Although I am probably much better known as a Sociologist who studies Urban Neighborhoods and much more likely to define myself as an Activist or Public Scholar, almost all of my work has been “visual” in one way or another. I came to my first International Visual Sociology Association meeting in 1997 at the suggestion of a member of the American Sociological Association Urban Community Section who thought what I did was “Visual Sociology.”
I am the director of the Social Science Research Center and a professor in the department of sociology at DePaul University where I teach courses on substance use and abuse, underground economies, street gangs, consciousness, urban culture, ethnographic documentary film production, photographic/visual sociology, and other topics.
I studied Sociology and got a PhD in Visual Communication. I am Associate Professor of Visual Culture and Visual Sociology at the Department of Communication, Media and Culture – Panteion University. I have a strong interest in technology and I am directing a New Media Lab.
I also direct the MA in Cultural Administration, as well as the Drama Center.
I am an associate professor of Sociology and the coordinator of the LGBT Studies program at Kent State University. I primarily teach in the Master’s program in Criminology & Criminal Justice, where my focus is in Victimology and diversity. My scholarly work utilizes documentary video methodologies—in other words, I make movies. I currently serve on the Executive board for the Ethnografilm Festival and on the editorial board for the Journal of Visual Ethnography. I also am on the national advisory committee for Expanding the Circle and am a member of the Oral History Association.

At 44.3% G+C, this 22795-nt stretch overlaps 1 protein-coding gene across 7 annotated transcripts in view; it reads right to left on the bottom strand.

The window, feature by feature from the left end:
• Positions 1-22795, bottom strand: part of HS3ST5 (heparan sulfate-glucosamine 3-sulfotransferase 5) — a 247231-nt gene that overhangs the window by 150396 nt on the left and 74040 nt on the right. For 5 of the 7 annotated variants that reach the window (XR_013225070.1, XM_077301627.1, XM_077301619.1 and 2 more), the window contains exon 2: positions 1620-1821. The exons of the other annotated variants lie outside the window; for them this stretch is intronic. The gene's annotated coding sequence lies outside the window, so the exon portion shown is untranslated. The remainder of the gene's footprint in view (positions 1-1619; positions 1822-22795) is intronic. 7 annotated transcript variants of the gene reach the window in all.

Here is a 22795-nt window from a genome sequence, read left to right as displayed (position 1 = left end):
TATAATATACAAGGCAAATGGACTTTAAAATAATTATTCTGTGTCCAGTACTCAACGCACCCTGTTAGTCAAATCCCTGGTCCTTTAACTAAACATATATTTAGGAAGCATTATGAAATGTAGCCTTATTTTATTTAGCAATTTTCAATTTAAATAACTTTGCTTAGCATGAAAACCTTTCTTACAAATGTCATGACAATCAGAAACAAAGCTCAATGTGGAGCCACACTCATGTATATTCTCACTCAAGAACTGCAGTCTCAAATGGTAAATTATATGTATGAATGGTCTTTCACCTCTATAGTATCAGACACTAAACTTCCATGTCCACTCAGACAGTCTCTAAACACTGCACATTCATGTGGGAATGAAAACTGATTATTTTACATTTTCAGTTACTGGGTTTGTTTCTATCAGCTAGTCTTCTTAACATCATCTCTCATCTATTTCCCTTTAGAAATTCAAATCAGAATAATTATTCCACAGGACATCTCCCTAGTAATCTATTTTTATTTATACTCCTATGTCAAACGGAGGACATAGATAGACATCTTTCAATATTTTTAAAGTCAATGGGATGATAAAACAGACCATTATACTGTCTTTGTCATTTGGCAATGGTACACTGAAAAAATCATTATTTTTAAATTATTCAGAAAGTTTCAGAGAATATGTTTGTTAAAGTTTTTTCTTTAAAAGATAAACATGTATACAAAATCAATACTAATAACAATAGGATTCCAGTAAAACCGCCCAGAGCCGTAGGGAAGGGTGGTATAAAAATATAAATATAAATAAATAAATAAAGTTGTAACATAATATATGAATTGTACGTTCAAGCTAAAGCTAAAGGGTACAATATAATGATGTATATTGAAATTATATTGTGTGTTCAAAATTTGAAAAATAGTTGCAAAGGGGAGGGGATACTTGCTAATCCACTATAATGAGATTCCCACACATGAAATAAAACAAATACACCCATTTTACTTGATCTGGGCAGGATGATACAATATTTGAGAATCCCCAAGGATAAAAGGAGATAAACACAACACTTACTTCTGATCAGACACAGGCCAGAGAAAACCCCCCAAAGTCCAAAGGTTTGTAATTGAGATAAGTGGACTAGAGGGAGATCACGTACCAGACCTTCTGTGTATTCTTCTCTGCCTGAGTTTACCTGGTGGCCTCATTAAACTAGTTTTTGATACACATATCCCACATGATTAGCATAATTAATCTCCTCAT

I am an associate professor of Sociology at the Faculty of Augustana, a small liberal arts and sciences campus of the University of Alberta in Canada. I teach courses in social theory (classical and contemporary), as well as media & mass communication; community; film & culture. I taught visual sociology as a special topics course in 2014 and am in the process of introducing it into our curriculum as a regular offering.
Deborah Garofalo is a Cleveland native and currently a graduate student at Duquesne University. She has held several board positions at nonprofit organizations and served in the Peace Corps in Ukraine (2009-2011). Her career experience includes Associate Editor at a regional business journal, a business writer for a daily newspaper, and a senior manager at a Fortune 100 company in the Greater Cleveland area.
Originally from Barcelona, Spain, Yolanda Hernandez-Albújar’s professional degrees and experiences are in Education and Latin American Studies. Her doctoral dissertation in sociology applied visual methodologies to the contexts of motherhood and migration.
Timothy Shortell is a professor of sociology at Brooklyn College of the City University of New York. He is a social psychologist studying urban geography using visual spatial semiotics.
Laura Krystal Porterfield, Ph.D. is an urban educator, visualist, and youth culture scholar. Having grown up in El Paso, Texas, Laura is the daughter of two Mississippi transplants who instilled in her the value and promise of higher education.
Originally from Athens, Greece, Violetta Tsitsiliani completed her studies in Translation (BA) at Ionian University and in Cultural Management (MA) at Panteion University. Her main academic interests are on creative industries and professional practices in Greece.